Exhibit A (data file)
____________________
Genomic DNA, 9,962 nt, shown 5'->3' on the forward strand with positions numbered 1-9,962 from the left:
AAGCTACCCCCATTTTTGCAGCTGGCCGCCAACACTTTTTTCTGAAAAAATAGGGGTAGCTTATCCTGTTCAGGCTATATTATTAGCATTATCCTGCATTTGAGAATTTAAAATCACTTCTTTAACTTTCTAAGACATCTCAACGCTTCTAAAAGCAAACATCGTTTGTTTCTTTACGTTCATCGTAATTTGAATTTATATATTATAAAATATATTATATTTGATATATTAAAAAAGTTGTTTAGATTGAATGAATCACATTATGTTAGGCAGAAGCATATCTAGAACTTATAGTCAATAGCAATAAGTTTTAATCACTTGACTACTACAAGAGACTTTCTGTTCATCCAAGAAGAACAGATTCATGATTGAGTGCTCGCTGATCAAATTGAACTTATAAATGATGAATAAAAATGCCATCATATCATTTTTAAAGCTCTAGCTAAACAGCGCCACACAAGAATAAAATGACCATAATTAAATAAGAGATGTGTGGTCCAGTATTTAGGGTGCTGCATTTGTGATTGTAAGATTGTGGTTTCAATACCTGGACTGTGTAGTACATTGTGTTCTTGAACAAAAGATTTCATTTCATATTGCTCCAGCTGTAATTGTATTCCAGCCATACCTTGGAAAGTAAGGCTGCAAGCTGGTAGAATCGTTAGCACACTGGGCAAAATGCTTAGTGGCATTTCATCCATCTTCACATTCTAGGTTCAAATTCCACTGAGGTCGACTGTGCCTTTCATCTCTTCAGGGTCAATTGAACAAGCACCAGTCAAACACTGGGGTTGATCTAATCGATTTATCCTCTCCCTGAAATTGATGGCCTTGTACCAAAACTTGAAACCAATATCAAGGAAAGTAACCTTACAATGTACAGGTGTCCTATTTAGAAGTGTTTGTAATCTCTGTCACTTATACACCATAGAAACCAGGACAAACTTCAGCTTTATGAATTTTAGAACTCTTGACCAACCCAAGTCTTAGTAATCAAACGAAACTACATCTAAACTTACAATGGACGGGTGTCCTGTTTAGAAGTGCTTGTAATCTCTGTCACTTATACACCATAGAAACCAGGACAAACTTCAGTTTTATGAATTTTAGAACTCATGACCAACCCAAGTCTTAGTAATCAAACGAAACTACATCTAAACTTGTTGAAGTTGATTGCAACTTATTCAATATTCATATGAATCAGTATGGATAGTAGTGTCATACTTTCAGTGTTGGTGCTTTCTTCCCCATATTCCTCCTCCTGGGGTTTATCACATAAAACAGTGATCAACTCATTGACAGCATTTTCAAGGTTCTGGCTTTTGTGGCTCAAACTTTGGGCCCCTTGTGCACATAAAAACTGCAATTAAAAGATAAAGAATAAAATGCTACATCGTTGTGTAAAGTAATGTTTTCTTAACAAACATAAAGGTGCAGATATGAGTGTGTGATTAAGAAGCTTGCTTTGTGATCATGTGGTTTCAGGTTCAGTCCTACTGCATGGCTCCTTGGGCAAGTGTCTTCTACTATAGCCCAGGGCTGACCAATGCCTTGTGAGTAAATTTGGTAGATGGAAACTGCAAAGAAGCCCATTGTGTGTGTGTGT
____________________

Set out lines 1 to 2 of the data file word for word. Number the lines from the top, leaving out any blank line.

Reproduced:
Genomic DNA, 9,962 nt, shown 5'->3' on the forward strand with positions numbered 1-9,962 from the left:
AAGCTACCCCCATTTTTGCAGCTGGCCGCCAACACTTTTTTCTGAAAAAATAGGGGTAGCTTATCCTGTTCAGGCTATATTATTAGCATTATCCTGCATTTGAGAATTTAAAATCACTTCTTTAACTTTCTAAGACATCTCAACGCTTCTAAAAGCAAACATCGTTTGTTTCTTTACGTTCATCGTAATTTGAATTTATATATTATAAAATATATTATATTTGATATATTAAAAAAGTTGTTTAGATTGAATGAATCACATTATGTTAGGCAGAAGCATATCTAGAACTTATAGTCAATAGCAATAAGTTTTAATCACTTGACTACTACAAGAGACTTTCTGTTCATCCAAGAAGAACAGATTCATGATTGAGTGCTCGCTGATCAAATTGAACTTATAAATGATGAATAAAAATGCCATCATATCATTTTTAAAGCTCTAGCTAAACAGCGCCACACAAGAATAAAATGACCATAATTAAATAAGAGATGTGTGGTCCAGTATTTAGGGTGCTGCATTTGTGATTGTAAGATTGTGGTTTCAATACCTGGACTGTGTAGTACATTGTGTTCTTGAACAAAAGATTTCATTTCATATTGCTCCAGCTGTAATTGTATTCCAGCCATACCTTGGAAAGTAAGGCTGCAAGCTGGTAGAATCGTTAGCACACTGGGCAAAATGCTTAGTGGCATTTCATCCATCTTCACATTCTAGGTTCAAATTCCACTGAGGTCGACTGTGCCTTTCATCTCTTCAGGGTCAATTGAACAAGCACCAGTCAAACACTGGGGTTGATCTAATCGATTTATCCTCTCCCTGAAATTGATGGCCTTGTACCAAAACTTGAAACCAATATCAAGGAAAGTAACCTTACAATGTACAGGTGTCCTATTTAGAAGTGTTTGTAATCTCTGTCACTTATACACCATAGAAACCAGGACAAACTTCAGCTTTATGAATTTTAGAACTCTTGACCAACCCAAGTCTTAGTAATCAAACGAAACTACATCTAAACTTACAATGGACGGGTGTCCTGTTTAGAAGTGCTTGTAATCTCTGTCACTTATACACCATAGAAACCAGGACAAACTTCAGTTTTATGAATTTTAGAACTCATGACCAACCCAAGTCTTAGTAATCAAACGAAACTACATCTAAACTTGTTGAAGTTGATTGCAACTTATTCAATATTCATATGAATCAGTATGGATAGTAGTGTCATACTTTCAGTGTTGGTGCTTTCTTCCCCATATTCCTCCTCCTGGGGTTTATCACATAAAACAGTGATCAACTCATTGACAGCATTTTCAAGGTTCTGGCTTTTGTGGCTCAAACTTTGGGCCCCTTGTGCACATAAAAACTGCAATTAAAAGATAAAGAATAAAATGCTACATCGTTGTGTAAAGTAATGTTTTCTTAACAAACATAAAGGTGCAGATATGAGTGTGTGATTAAGAAGCTTGCTTTGTGATCATGTGGTTTCAGGTTCAGTCCTACTGCATGGCTCCTTGGGCAAGTGTCTTCTACTATAGCCCAGGGCTGACCAATGCCTTGTGAGTAAATTTGGTAGATGGAAACTGCAAAGAAGCCCATTGTGTGTGTGTGT